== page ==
Only the clowns stay in and face the bull.

But, the worst moment in a ride is when the cowboy "goes down in the well". That means, as the bull jerks them towards the inside of the spin, the cowboy, either slowly or quickly, finds himself riding on the side of the bull, on the inside of the spin, where the bull is throwing his head back inside in preparation for kicking his hind legs around. It's right then when your life must pass before your eyes. As the bull throws his head around, bull horns or bull head often meets the head of the cowboy and knocks them silly. Sometimes it knocks them out. I've seen these guys with their hands still stuck in the rope, being drug around by the bull like a rag doll, who proceeds to step on them, over and over. It's a scary sight, even if you're just in the stand.

Bull riders wear kevlar vests, too, but guys that go down in the well, usually get up with a broken head, broken arm, broken shoulders, you name it, some bad stuff can happen down in the well.

Usually, the clowns try to rush in and get the bull to straighten out. Then, one of them will run beside the bull, dodging horns and hooves, trying to help get the cowboy's hand out of the rope. You might think that it's weird for a guy to dress up in funny, oversized clothes and paint his face. A lot of people don't really understand the clown's role in rodeo. People always cheer the bull riders and have them as their rodeo "heroes" and stars. Some folks think that they're crazy for getting on a bull in the first place. But, every bullrider knows that his best friend in the arena is a clown. They are literally cowboy life savers. They are the craziest, bravest, balls of steel sons of bitches you may ever meet (short of a battle field, though I happen to know a number of these men who are in the military, too).

I've seen a clown jump on a cowboy who was unconscious or hurt really bad, covering him with his own body, when a bull was charging the fallen cowboy, head down and horns ready to hook him and toss him, taking the horns or hooves instead. Compared to the bullriders, who, if they ride well, can take home some hefty prizes, the rodeo clown gets paid a pittance for laying his life on the line.

Kind of reminds you of some folks, huh?

But, going down in the well doesn't always have to end bad. One of the most amazing rides I ever saw was Adriano Moreas, a Brazilian cowboy in the PBR, get shuffled off on the side of a bull, hanging down inside the well, with one spur on top of the bull and his one hand hanging on by the finger tips, the bull horn wacking him in the head and he still had the presence of mind and strength, using that one boot spur and his fingertips, to pull himself up out of the well and finish his eight second ride. He didn't get a good score because the bull's performance stunk, but he did get a score. And he jumped off afterwards, strutting like he'd just won the superbowl.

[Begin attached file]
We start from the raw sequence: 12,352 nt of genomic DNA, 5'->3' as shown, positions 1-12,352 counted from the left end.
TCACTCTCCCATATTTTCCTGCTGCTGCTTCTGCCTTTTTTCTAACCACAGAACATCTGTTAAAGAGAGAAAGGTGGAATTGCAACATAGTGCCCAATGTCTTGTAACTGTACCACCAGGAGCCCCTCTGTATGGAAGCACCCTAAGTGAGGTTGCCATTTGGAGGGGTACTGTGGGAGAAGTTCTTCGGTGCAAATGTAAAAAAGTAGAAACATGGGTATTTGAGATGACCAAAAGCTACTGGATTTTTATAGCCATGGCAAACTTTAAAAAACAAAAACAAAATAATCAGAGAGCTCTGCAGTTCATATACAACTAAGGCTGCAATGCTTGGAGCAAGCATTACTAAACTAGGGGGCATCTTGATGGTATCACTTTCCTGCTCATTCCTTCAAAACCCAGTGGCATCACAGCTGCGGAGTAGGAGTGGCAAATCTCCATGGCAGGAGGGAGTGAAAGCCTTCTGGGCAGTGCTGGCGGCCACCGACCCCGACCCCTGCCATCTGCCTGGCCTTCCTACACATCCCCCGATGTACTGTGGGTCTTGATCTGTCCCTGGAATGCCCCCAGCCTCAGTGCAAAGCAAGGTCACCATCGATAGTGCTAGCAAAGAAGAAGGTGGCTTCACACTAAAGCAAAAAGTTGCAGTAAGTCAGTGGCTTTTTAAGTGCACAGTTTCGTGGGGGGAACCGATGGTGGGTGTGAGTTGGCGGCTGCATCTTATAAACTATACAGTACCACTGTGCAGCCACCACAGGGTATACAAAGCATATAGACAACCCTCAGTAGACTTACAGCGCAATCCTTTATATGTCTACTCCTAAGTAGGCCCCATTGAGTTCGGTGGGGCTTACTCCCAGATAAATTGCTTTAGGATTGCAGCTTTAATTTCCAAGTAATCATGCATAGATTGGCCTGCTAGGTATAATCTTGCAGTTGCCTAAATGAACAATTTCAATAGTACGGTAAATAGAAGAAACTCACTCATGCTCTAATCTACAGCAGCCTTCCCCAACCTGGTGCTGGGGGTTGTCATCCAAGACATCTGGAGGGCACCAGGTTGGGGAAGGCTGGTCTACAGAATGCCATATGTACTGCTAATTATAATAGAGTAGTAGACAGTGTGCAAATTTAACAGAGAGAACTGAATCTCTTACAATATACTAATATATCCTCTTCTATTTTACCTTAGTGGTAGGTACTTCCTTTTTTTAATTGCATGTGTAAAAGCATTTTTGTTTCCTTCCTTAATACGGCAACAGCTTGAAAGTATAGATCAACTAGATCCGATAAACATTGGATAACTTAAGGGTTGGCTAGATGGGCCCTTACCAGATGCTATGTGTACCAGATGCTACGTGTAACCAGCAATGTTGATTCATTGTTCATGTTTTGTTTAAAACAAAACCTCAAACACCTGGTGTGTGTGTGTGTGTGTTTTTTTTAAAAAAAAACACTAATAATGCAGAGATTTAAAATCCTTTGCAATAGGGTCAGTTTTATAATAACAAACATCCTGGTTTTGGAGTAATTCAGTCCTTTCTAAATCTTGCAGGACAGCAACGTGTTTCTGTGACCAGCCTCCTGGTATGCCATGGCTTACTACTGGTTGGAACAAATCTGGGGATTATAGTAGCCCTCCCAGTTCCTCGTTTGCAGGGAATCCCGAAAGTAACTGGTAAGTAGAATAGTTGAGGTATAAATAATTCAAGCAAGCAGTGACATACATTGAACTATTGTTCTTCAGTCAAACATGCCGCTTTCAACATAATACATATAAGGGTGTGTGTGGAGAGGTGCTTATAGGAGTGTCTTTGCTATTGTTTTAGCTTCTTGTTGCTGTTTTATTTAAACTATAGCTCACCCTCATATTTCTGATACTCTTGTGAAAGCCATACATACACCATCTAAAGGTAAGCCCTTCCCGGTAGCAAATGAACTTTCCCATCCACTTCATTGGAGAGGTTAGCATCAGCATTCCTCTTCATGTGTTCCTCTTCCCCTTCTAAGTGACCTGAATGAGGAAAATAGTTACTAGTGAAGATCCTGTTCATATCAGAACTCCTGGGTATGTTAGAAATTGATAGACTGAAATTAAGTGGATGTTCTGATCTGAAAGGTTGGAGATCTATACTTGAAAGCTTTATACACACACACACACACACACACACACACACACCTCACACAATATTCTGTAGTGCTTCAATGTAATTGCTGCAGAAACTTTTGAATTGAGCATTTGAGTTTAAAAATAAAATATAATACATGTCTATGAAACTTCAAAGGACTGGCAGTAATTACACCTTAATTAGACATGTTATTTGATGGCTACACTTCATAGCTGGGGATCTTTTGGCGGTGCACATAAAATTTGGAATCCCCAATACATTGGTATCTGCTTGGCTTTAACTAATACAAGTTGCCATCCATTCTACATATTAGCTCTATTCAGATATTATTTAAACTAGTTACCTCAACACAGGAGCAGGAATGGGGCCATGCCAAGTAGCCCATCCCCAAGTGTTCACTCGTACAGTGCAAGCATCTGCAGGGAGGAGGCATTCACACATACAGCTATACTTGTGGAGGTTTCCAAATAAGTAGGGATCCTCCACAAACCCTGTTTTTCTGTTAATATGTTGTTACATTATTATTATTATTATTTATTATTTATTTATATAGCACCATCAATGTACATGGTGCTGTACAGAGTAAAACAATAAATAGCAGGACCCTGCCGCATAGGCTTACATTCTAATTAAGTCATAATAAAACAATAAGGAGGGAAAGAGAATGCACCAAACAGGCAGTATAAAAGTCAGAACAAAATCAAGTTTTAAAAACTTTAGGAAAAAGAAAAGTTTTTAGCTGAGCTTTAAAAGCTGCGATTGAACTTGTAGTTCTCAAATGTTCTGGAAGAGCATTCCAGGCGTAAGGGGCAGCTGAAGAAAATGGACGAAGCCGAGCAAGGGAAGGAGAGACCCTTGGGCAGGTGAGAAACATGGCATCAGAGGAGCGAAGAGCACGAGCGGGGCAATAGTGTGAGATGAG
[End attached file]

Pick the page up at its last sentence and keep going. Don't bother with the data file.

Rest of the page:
With the law of averages, getting out of the well unscathed or at least able to walk under your own power IS like winning the superbowl for a cowboy.

Life is kind of like bull riding. Sometimes you get a good ride and jump off with no problem, sometimes you get tossed head over heels and sometimes you get dragged down into the well. If you're lucky and you have the strength of arms and will power, you can pull yourself up. If you're real lucky, when you get dragged down into the well, somebody is there to save your ass and you get to stand up and walk away. If you're not, they carry you away on a backboard while the audience stands on it's feet, watching your unconscious and broken body all the way to the ambulance. Then they sit back down and watch the next fool try his luck.

One thing I noticed about cowboys, they never wanted to talk about the guy that got hurt. If they had to think about it, they'd lose their nerve and either stop riding or get out of focus during their own ride and end up doing something crazy to get themselves hurt.

There's been a time or two that I thought I was "down in the well". There's been times that I felt like I'd been stomped on by 1 tons of beef with sharp horns and hooves. But, lately, I've come to realize, most of my life has been the "good ride" with a few "head over heel" moments.